Beating aggression makes bacon better


SCOTS scientists have worked out the secret of an even more delicious bacon butty – stop pigs fighting.

Their research shows that reducing aggression in herds of pigs results in better-tasting pork.

When pigs are mixed into groups over their lifetime, a hierarchy forms, resulting in fighting amongst the animals, according to experts Scotland’s Rural College (SRUC).

Babe the pig

The stress and physical damage that results from fighting affects the quality of the meat, say the team based at Roslin, Midlothian.

A new £600,000 study will now try to find out how infighting among pigs can be reduced – resulting in a even more heavenly-tasting morning snack.

One approach the team will take is to see if it is possible genetically to remove aggressive tendencies among pigs.

Scotland’s pig farmers currently produce 58,000 tonnes of pig meat annually worth £150m to the economy.

SRUC senior researcher, Dr Simon Turner, who is leading the study, said: “Reducing the level of aggression obviously takes away the harm caused by it which in turn affects the quality of the meat.

“If they’re fighting less then there’s less stress, less injury and the immune systems are not suppressed, meaning better quality products after it’s been processed.”

Pigs are often held in large groups which are regularly mixed up as they grow however when introduced to a new group, aggression begins to develop a hierarchy.

Experts have discovered that aggression directly affects the growth rate of pigs.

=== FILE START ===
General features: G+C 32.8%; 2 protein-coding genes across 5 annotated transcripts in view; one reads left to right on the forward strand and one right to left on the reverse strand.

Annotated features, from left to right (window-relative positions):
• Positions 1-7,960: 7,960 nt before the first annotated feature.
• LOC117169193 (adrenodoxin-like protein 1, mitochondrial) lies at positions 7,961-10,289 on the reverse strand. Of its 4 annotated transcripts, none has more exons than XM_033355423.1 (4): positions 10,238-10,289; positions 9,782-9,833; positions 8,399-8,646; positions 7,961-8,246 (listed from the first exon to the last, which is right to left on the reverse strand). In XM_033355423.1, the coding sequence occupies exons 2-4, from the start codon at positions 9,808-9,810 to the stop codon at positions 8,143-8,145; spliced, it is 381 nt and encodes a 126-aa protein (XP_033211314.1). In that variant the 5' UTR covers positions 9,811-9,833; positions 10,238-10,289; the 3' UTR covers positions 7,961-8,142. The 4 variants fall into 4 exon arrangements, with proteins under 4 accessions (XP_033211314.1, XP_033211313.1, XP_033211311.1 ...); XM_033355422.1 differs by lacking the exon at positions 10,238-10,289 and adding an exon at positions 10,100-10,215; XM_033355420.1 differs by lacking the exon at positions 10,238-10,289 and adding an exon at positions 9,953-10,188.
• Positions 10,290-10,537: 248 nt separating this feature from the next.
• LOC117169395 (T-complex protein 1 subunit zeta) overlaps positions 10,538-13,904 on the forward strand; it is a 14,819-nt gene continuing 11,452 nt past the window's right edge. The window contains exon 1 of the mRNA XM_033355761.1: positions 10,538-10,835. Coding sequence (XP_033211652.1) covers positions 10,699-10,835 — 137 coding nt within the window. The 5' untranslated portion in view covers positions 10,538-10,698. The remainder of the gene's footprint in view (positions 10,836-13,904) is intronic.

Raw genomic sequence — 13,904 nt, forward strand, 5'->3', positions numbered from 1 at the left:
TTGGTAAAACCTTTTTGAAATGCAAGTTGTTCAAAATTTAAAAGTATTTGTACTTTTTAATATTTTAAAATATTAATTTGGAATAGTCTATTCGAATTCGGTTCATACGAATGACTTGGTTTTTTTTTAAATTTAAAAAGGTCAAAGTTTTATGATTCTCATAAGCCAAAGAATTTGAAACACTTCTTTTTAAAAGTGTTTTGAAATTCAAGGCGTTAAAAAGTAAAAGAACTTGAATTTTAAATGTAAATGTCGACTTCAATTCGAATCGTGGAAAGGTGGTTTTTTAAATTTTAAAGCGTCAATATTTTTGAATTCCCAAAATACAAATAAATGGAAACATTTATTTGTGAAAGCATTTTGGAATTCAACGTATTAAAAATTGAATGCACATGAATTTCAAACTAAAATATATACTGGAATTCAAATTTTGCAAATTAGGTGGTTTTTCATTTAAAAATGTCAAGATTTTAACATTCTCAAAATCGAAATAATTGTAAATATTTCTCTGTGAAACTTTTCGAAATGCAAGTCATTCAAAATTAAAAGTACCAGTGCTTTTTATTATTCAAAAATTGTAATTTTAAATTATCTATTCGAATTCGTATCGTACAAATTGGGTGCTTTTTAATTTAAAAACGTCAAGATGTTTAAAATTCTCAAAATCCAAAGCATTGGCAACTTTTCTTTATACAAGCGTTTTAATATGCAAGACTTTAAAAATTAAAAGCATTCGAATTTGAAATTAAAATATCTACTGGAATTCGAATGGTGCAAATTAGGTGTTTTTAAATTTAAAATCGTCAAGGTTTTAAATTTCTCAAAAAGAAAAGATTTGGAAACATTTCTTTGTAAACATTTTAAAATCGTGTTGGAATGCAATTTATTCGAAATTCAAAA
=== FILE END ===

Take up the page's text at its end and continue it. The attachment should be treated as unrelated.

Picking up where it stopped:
Dr Turner said: “We know aggression affects the animal’s growth rate every time they’re moved into a new group.

“The suppression of 10% lasts for around two weeks after the animal is moved, meaning the overall size is affected as well as the speed of which the animal is ready to be processed.”

The researchers have discovered that one of the problems may be that pigs are not very good at picking fights.

Dr Turner said: “Humans are able to assess both their own fighting abilities, and those of their attacker.

“But there is evidence that some species can do one or the other, but not both.

“We know little about how pigs make decisions on who to fight and when to give up, but this knowledge will probably prove to be essential in designing management systems that are effective in reducing the welfare and economic costs of aggression.”

The expert added that over the years researchers hadn’t had much luck finding methods of reducing aggression, such as tranquilising the animals or mixing them at night.

He added: “We need to help pigs realise when it would be sensible not to engage in aggression, because their opponent is likely to beat them.

“At the end of these projects we hope to be able to offer better advice on how to manage and breed pigs in ways that will help the animals make the best decisions for their own welfare, and so reduce aggression.”

The study is being funded by the Biotechnology and Biological Science Research Council which will link it up to another one which aims to find out where pigs’ aggression comes from.

Top Scots chef, Mark Greenaway, welcomed the news for Scotland’s larder.

He said: “Of course this is a good plan. Anything that helps makes this country’s fresh produce is a fantastic idea.

“I actually used to have pigs myself actually and although there was only three of them, one was very aggressive.

“He would eat all the food and was much bigger than the rest and that’s why it aggression in alpha males can be a problem for commercial pig farming.”

“So hopefully, by reducing aggression, we will see the quality of pork produced in this country become even better.”